It is the nanosized substances and the engineered nanoparticles that are being added into products and those being released into the environment that are of concern.

Nanoparticles include structures of various shapes, such as nanotubes, nanowires, quantum dots, and fullerenes. [1]

The safety of these manmade nano-structures is largely unknown, because those who manufacture them are not required to prove that they are safe prior to their use. Corporations basically have a green light — it’s full speed ahead until something bad happens.

Are Nanotechnology Health Concerns Known?

As You Sow, an advocacy group raising awareness of nanotechnology, provides us with the following information. They state:

Recent research on the ingestion of nanoparticles has raised concerns regarding their toxicity to humans and the environment. Research suggests that nanoparticles of many materials are more biologically active than their normal size counterparts because they have significantly greater surface area per mass. A sample of peer-reviewed studies from the field of nanotoxicology shows that:

  • Nanoparticles less than 300 nm are able to pass through cell membranes in organisms, and their interactions with biological systems are relatively unknown.

  • Silver nanoparticles have a toxic effect on human and mice testicular cells, suppressing cellular growth and multiplication and causing cell death.

  • Mice fed certain kinds of titanium dioxide nanoparticles with their drinking water for 5 days exhibited DNA and chromosomal damage and inflammation.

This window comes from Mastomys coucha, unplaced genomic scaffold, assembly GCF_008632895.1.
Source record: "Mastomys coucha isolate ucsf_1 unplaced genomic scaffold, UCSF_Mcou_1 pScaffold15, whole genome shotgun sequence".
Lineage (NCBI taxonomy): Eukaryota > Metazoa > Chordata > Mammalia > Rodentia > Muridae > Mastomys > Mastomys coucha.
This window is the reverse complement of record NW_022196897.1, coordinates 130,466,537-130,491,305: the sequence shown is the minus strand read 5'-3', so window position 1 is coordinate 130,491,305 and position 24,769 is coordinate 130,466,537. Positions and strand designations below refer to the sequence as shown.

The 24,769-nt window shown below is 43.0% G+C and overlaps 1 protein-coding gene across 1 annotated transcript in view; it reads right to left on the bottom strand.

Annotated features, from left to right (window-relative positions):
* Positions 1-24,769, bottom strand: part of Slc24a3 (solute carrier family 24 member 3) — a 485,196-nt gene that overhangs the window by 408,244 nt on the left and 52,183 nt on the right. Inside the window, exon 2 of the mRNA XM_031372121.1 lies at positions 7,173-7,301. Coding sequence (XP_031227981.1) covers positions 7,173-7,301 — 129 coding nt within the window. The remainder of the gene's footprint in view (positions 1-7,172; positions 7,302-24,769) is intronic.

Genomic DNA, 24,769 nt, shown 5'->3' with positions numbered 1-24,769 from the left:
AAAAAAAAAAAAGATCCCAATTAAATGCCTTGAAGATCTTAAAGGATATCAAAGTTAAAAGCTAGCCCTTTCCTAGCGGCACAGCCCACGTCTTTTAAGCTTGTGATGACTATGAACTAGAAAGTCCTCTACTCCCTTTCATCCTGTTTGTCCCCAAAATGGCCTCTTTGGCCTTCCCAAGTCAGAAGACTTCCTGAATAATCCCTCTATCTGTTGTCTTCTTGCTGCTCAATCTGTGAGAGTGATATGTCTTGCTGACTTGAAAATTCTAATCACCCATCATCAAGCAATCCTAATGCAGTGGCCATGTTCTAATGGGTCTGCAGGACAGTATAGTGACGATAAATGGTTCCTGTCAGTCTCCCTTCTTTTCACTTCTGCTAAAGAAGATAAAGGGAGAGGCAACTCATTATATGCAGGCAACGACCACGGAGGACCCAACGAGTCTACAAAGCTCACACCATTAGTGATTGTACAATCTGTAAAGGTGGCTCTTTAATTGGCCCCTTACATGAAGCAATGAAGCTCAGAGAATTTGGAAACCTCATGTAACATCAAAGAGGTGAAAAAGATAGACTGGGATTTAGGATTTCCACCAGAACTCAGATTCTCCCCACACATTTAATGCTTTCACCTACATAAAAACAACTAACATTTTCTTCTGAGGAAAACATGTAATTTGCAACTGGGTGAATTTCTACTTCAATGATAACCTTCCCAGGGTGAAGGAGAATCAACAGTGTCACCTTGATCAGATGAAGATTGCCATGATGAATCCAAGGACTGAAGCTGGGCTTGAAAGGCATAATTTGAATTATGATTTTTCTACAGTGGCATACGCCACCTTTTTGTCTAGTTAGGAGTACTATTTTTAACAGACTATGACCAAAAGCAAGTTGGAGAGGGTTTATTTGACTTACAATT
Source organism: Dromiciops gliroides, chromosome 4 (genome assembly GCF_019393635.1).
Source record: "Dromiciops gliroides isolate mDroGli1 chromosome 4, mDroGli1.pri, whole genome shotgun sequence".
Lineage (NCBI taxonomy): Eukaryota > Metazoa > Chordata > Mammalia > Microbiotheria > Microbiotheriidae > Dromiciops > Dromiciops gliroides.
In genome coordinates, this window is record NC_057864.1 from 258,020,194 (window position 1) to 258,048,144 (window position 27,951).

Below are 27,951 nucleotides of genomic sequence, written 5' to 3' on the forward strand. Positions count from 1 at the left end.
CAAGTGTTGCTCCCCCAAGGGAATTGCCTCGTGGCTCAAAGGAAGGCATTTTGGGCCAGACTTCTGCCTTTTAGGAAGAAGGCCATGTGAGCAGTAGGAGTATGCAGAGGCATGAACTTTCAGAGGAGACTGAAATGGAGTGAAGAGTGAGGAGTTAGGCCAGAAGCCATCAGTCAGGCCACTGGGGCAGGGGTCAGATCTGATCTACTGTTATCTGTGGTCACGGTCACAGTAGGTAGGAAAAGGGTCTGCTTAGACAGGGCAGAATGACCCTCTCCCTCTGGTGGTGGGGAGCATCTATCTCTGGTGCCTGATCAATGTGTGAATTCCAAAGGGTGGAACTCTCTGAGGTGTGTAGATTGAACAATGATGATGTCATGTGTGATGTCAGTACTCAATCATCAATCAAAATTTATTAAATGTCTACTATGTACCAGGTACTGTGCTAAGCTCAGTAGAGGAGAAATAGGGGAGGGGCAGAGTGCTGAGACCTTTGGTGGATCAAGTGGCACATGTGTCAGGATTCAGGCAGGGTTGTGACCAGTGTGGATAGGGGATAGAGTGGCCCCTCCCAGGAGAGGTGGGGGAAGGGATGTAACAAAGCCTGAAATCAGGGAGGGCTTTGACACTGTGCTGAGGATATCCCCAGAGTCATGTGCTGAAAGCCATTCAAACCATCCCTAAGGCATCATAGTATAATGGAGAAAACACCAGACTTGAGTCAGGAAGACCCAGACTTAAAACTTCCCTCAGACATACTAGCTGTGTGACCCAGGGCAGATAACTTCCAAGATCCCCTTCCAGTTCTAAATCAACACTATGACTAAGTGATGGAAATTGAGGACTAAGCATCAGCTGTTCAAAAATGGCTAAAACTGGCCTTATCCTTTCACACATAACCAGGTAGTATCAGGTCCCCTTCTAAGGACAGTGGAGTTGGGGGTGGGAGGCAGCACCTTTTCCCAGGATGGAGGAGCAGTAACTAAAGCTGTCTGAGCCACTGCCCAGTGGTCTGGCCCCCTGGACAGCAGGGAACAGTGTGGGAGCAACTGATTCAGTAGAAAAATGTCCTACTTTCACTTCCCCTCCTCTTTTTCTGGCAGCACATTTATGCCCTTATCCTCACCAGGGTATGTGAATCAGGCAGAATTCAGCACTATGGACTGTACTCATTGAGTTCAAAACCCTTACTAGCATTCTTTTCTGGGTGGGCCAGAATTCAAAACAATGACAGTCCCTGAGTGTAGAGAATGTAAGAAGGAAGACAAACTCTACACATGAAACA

• Male offspring of pregnant mice injected with certain titanium dioxide nanoparticles experienced genital malformations and neurologic damage as well as changes in gene expression in the brain.

  • In vitro studies have suggested that some types of both titanium dioxide and zinc oxide nanoparticles are toxic to human brain and lung cells. [16]

Titanium dioxide is used as a whitening agent in food and pharmaceuticals. The Guardian reported that titanium dioxide is in almost every white consumer product, including sun screen, toothpaste, and the powdered sugar used on donuts.

After pressure from a stockholder resolution, Dunkin’ Donuts has decided to remove titanium dioxide from the powdered sugar it uses on its products. [16]

The article in the Guardian stated:

Last year [2014], As You Sow filed a shareholder resolution asking Dunkin’ Brands, the parent company of Dunkin’ Donuts, to identify products that may contain nano materials, and to assess the risks of using these substances in foods. The company was using food‐grade titanium dioxide on its powdered sugar products, and maintained that it included no nanoparticles. However, an independent test commissioned by As You Sow found otherwise. …

While titanium dioxide has been deemed safe for human consumption, the safety of nano titanium dioxide has not been studied, and activists are concerned that nanoparticles are now essentially being tested on the American public. [17]